Captain America was Jack Kirby’s first big comic book creation, and he drew him punching out Adolf Hitler on the cover of Captain America Comics #1. These early stories set the foundation for the action-packed, visually dynamic stories that would define all of Kirby’s work. The red, white, and blue shield gave Cap many ways to take down unending hordes of Nazis and look good while doing it. The mix of punchy action and a patriotic character in the middle of a war time made Captain America Comics a huge seller (in the millions) with kids and GI’s snapping up copies. Kirby’s initial run on Captain America only lasted ten issues, but he brought him back later in Avengers #4. In Avengers, Kirby replaced the Nazi villains with sci-fi inspired characters, like the time-traveling Kang the Conqueror. The juxtaposition of a man wearing an American flag and Kirby’s drawings of futuristic technology truly showed how out of place he was in the brave new world of the Marvel Universe. Even though Jack Kirby is most well known for his cosmic stories, like the “Galactus Trilogy” and New Gods, his work creating and drawing Captain America showed he could do grounded action sequences with a down-to-earth character who happened to have fantastic abilities. It also gave him a chance to draw period war stories as well as some new adventures. Some of Kirby’s last work for Marvel was the “Bicentennial Battles” storyline where Captain America fought during various times in history and showed that the Star-Spangled Man’s heroism and right hook could work in any setting.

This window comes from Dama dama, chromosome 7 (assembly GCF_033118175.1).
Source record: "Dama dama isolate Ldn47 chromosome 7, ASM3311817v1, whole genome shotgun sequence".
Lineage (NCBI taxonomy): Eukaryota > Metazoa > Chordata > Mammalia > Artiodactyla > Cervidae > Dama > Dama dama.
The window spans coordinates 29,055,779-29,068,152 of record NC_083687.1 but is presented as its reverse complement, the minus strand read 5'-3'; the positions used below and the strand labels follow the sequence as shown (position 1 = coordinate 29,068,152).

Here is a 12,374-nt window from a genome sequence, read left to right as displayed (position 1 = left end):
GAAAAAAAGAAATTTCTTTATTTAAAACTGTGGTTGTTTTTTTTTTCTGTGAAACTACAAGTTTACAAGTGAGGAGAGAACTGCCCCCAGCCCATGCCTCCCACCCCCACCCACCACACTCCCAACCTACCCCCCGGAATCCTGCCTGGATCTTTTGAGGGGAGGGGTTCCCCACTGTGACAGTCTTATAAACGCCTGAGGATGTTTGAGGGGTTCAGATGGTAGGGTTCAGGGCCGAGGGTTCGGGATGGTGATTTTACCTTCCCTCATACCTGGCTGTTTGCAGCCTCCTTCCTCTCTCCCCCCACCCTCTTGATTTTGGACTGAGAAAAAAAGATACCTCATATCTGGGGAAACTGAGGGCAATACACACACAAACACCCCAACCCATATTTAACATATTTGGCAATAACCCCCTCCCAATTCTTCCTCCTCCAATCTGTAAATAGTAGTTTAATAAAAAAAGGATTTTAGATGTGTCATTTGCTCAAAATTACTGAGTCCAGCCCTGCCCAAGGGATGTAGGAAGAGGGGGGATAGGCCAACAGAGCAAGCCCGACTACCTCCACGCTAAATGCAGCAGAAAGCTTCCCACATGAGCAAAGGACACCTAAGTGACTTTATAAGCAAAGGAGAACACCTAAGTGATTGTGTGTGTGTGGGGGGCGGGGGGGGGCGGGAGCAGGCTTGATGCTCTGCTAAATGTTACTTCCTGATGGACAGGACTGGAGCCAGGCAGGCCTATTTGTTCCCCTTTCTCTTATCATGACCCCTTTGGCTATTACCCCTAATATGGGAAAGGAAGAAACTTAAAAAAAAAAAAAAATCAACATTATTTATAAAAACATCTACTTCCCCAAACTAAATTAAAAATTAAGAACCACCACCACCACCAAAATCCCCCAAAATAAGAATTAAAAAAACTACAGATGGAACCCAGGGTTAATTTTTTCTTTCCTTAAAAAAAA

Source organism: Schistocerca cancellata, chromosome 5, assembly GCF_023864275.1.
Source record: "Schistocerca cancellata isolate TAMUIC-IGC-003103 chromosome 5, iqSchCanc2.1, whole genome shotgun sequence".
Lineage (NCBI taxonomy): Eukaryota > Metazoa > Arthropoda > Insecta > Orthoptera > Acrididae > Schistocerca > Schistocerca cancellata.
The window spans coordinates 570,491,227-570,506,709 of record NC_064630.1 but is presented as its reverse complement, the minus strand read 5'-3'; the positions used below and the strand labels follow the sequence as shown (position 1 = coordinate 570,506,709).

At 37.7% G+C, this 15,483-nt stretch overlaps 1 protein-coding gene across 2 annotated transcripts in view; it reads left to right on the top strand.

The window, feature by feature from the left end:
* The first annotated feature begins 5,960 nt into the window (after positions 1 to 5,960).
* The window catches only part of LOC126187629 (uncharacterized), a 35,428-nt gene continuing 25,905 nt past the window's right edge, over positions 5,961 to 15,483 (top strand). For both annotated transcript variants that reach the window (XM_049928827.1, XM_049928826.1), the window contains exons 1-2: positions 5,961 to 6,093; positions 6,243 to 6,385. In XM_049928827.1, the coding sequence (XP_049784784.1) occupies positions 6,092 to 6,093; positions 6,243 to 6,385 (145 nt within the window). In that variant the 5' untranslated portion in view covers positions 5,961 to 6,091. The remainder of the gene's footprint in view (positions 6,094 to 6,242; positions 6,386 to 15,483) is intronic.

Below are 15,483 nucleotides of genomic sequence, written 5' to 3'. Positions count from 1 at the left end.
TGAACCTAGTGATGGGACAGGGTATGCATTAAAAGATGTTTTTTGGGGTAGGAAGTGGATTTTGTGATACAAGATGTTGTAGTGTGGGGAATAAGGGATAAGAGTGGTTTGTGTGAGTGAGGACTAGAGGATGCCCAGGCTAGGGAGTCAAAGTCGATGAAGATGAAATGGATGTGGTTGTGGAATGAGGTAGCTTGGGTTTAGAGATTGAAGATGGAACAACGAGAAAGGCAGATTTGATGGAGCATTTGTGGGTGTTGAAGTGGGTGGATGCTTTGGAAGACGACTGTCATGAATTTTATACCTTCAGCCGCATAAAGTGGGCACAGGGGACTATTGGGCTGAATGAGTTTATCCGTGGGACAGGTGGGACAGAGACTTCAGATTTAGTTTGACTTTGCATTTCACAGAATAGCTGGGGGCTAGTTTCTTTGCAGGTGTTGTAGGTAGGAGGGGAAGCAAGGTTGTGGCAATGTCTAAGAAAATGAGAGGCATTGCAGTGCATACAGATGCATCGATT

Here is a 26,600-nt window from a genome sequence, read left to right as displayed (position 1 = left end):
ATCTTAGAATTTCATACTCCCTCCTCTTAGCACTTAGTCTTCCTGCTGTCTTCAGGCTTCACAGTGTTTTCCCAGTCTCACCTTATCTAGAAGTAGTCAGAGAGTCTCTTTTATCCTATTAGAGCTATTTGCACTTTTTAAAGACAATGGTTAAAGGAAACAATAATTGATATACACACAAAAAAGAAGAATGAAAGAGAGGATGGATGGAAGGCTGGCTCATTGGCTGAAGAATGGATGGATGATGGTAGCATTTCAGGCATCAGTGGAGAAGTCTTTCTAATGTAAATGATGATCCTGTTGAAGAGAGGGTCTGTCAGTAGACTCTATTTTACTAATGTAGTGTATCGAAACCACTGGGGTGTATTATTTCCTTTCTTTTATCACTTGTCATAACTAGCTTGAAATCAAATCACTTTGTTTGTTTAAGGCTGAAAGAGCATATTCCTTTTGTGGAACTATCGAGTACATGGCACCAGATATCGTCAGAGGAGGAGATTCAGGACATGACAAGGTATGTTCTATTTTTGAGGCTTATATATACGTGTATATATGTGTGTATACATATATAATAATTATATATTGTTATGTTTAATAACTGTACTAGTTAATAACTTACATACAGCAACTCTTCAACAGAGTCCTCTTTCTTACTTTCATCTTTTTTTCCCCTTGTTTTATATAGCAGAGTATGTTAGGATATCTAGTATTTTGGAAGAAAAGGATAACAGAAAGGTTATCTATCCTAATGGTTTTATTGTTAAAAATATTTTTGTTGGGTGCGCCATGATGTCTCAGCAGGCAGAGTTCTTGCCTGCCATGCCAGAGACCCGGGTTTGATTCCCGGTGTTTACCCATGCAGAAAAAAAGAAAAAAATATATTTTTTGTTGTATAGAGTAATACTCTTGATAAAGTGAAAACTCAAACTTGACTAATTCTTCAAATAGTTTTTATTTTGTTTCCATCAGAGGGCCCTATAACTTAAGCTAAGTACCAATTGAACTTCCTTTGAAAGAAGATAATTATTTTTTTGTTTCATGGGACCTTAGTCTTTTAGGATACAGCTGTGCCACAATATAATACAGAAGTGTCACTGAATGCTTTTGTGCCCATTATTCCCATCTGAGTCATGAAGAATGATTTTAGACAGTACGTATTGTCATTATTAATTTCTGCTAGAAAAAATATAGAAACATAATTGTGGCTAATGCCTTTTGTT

Jim Steranko (Captain America in 1969)